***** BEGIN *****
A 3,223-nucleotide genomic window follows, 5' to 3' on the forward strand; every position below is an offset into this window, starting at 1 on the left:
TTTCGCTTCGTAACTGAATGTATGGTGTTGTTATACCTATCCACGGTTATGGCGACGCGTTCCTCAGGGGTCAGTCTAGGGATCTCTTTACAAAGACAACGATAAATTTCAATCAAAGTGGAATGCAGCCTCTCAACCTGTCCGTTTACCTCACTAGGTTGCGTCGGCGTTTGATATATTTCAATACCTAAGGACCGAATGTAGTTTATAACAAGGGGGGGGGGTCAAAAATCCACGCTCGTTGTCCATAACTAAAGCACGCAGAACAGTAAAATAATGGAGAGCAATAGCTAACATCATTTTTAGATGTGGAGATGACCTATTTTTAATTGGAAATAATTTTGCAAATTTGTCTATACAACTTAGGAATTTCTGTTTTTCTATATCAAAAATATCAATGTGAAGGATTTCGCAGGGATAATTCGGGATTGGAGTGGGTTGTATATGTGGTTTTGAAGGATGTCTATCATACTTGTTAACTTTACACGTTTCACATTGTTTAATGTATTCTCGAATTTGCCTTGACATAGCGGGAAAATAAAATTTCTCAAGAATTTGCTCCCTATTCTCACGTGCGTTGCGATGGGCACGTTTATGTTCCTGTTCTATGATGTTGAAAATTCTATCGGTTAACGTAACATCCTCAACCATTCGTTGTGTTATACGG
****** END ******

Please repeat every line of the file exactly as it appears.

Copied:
A 3,223-nucleotide genomic window follows, 5' to 3' on the forward strand; every position below is an offset into this window, starting at 1 on the left:
TTTCGCTTCGTAACTGAATGTATGGTGTTGTTATACCTATCCACGGTTATGGCGACGCGTTCCTCAGGGGTCAGTCTAGGGATCTCTTTACAAAGACAACGATAAATTTCAATCAAAGTGGAATGCAGCCTCTCAACCTGTCCGTTTACCTCACTAGGTTGCGTCGGCGTTTGATATATTTCAATACCTAAGGACCGAATGTAGTTTATAACAAGGGGGGGGGGTCAAAAATCCACGCTCGTTGTCCATAACTAAAGCACGCAGAACAGTAAAATAATGGAGAGCAATAGCTAACATCATTTTTAGATGTGGAGATGACCTATTTTTAATTGGAAATAATTTTGCAAATTTGTCTATACAACTTAGGAATTTCTGTTTTTCTATATCAAAAATATCAATGTGAAGGATTTCGCAGGGATAATTCGGGATTGGAGTGGGTTGTATATGTGGTTTTGAAGGATGTCTATCATACTTGTTAACTTTACACGTTTCACATTGTTTAATGTATTCTCGAATTTGCCTTGACATAGCGGGAAAATAAAATTTCTCAAGAATTTGCTCCCTATTCTCACGTGCGTTGCGATGGGCACGTTTATGTTCCTGTTCTATGATGTTGAAAATTCTATCGGTTAACGTAACATCCTCAACCATTCGTTGTGTTATACGG